Researchers compare tests for pediatric prediabetes
SAN FRANCISCO According to Canadian researchers, the standard test for screening prediabetes in children often fails to detect the condition. The researchers studied over 170 obese children aged from 5 to 17.
The standard diabetes test for children is the fasting blood glucose test, but it identified almost three times fewer children with diabetes than the glucose stress test, also called the oral glucose tolerance test. The glucose stress test takes longer, because blood is taken from the patient after fasting and again two hours after drinking a sugary solution. Using the fasting blood glucose test, the researchers found that only 8 percent of the children in the study met the diagnostic criteria for prediabetes. But the glucose stress test indicated that 25 percent of the children had prediabetes.
The researchers also found the fasting blood glucose test identified metabolic syndrome in only 5.2 percent of the children, while the glucose stress test detected metabolic syndrome in 12.8 percent of the children. Metabolic syndrome is a cluster of risk factors (including high blood sugar) for diabetes and heart disease.
Added time, inconvenience and cost are among the reasons why the glucose stress test isn’t typically used in children.
Mass. approves $1 billion for state life sciences industry
BOSTON The Massachusetts Senate has approved a $1 billion dollar bill designed to help development in the state’s life sciences industry, according to the Boston Globe.
The House passed the bill on Wednesday, which was followed by the Senate’s 31 to 7 vote in favor of approving the bill, a central piece of Governor Deval Patrick’s agenda.
The governor expects to sign the bill Monday, said his spokeswoman, Becky Deusser. Lawmakers are hoping to trumpet the legislation at an international biotechnology conference next week in San Diego.
Proponents of the bill said in Senate debate that the bill would boost the state’s economy while developing life-saving treatments. “This isn’t just for one industry. This will have an enormous impact over a longer run,” said Senator Harriette Chandler, a Worcester Democrat. She said the bill would also have an “absolutely revolutionary” impact on healthcare.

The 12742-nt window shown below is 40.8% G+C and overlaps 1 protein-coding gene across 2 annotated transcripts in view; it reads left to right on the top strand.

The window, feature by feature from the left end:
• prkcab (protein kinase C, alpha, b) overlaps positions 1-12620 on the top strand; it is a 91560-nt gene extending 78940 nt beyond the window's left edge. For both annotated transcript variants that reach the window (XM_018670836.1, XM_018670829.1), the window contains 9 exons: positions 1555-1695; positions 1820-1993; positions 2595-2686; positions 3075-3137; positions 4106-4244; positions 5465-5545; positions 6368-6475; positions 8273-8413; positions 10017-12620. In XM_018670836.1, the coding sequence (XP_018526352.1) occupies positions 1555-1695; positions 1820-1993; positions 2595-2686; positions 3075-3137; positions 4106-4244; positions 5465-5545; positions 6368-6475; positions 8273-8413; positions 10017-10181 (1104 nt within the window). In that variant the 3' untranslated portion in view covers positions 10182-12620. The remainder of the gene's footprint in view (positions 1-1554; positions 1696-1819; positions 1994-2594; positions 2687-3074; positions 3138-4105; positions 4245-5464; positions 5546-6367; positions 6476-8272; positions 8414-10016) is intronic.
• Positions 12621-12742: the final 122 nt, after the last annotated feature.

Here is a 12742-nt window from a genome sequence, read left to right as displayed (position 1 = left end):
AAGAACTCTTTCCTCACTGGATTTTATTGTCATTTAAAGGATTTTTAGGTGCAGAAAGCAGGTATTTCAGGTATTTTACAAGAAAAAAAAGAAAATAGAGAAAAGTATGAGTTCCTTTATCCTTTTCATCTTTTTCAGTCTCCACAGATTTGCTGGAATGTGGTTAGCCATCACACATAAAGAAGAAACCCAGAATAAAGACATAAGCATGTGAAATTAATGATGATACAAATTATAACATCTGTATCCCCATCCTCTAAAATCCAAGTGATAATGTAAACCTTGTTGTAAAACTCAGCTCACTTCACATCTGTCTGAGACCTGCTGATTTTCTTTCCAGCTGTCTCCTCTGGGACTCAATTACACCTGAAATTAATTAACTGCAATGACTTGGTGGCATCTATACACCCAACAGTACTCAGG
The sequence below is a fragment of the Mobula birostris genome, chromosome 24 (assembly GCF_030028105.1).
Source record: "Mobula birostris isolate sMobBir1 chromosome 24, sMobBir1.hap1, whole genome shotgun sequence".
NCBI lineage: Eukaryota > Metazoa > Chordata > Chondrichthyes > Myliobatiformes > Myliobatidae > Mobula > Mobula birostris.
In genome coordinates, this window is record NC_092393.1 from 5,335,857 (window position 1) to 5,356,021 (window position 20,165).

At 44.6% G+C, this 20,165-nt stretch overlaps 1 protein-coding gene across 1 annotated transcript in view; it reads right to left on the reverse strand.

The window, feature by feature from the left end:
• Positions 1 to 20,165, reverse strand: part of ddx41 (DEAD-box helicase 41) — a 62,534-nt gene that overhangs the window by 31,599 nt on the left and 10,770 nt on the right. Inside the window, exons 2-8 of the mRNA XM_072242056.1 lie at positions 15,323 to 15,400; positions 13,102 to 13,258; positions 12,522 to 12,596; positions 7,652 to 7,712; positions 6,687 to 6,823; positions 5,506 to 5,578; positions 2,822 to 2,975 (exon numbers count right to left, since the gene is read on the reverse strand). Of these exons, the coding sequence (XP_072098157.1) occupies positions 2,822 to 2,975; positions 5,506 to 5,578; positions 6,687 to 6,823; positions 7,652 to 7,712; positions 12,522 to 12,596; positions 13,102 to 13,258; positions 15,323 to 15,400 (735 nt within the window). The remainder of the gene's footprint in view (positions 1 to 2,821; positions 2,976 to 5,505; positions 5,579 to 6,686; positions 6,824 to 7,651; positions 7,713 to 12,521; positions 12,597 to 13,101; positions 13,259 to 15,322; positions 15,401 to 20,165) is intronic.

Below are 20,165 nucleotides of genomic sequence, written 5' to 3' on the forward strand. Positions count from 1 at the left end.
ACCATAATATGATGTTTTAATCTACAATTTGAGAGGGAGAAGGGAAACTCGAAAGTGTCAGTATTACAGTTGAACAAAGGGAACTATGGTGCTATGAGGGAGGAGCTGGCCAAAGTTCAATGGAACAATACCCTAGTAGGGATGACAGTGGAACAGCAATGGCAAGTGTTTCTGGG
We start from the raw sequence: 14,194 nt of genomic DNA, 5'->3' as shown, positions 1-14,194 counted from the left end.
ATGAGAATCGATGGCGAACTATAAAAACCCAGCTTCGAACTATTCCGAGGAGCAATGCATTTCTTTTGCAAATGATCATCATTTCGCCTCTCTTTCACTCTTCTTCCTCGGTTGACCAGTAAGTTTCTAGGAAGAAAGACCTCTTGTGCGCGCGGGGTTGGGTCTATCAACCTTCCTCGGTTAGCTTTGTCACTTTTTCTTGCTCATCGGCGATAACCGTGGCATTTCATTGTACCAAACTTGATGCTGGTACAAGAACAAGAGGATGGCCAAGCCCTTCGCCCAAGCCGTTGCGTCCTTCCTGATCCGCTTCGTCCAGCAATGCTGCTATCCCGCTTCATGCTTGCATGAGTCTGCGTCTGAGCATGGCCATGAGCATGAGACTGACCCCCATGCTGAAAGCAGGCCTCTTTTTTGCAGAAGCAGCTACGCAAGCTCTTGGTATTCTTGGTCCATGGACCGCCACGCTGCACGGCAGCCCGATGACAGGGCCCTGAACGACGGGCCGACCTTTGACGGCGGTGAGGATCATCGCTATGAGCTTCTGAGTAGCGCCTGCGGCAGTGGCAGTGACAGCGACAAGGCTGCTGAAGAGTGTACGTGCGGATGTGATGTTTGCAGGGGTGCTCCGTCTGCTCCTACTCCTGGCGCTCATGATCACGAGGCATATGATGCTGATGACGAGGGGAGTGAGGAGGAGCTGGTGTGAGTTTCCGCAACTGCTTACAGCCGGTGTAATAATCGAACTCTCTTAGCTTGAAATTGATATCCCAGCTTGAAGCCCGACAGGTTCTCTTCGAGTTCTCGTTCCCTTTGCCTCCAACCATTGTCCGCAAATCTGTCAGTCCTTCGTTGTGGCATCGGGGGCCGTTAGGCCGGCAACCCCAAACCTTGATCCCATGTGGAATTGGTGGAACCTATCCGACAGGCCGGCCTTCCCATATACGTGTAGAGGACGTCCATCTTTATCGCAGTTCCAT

Senate minority leader Richard Tisei told members that the bill was an example of “pork barrel spending. …I just remind you that it’s the taxpayers that are paying. … It’s taxpayers’ money, it doesn’t grow on trees.”
nFinanSe raises $10.7 million in securities sale
TAMPA, Fla. The prepaid and gift card company nFinanSe has raised $10.7 million through the issuance of almost 1.5 million share of its common stock, about 4 million shares of its Series C Convertible Preferred stock and warrants to purchase over 2.6 million shares of its common stock.
Each share of the Series C Convertible Preferred Stock is convertible into one share of the company’s common stock. Both the Series C Convertible Preferred Stock and the common stock were sold at the purchase price of $2.00 per share. The warrants entitle holders to purchase shares of common stock at an exercise price of $2.30 per share.
In addition, the nFinanSe has closed on its previously announced $15.5 million accounts receivable line of credit with certain institutional investors and shareholders of the company, including Ballyshannon Partners, an affiliate of one of its directors. This line of credit will be used solely to support the company’s reloadable prepaid and gift cards at retail store locations.
Jerry Welch, chairman and chief executive officer, said, “The prepaid card industry is a rapidly growing and very dynamic sector of the U.S. economy. This financing, which will provide the company with over $26 million of capital, enhances our financial condition, strengthens our balance sheet and helps position us to aggressively pursue market share in the prepaid card marketplace.”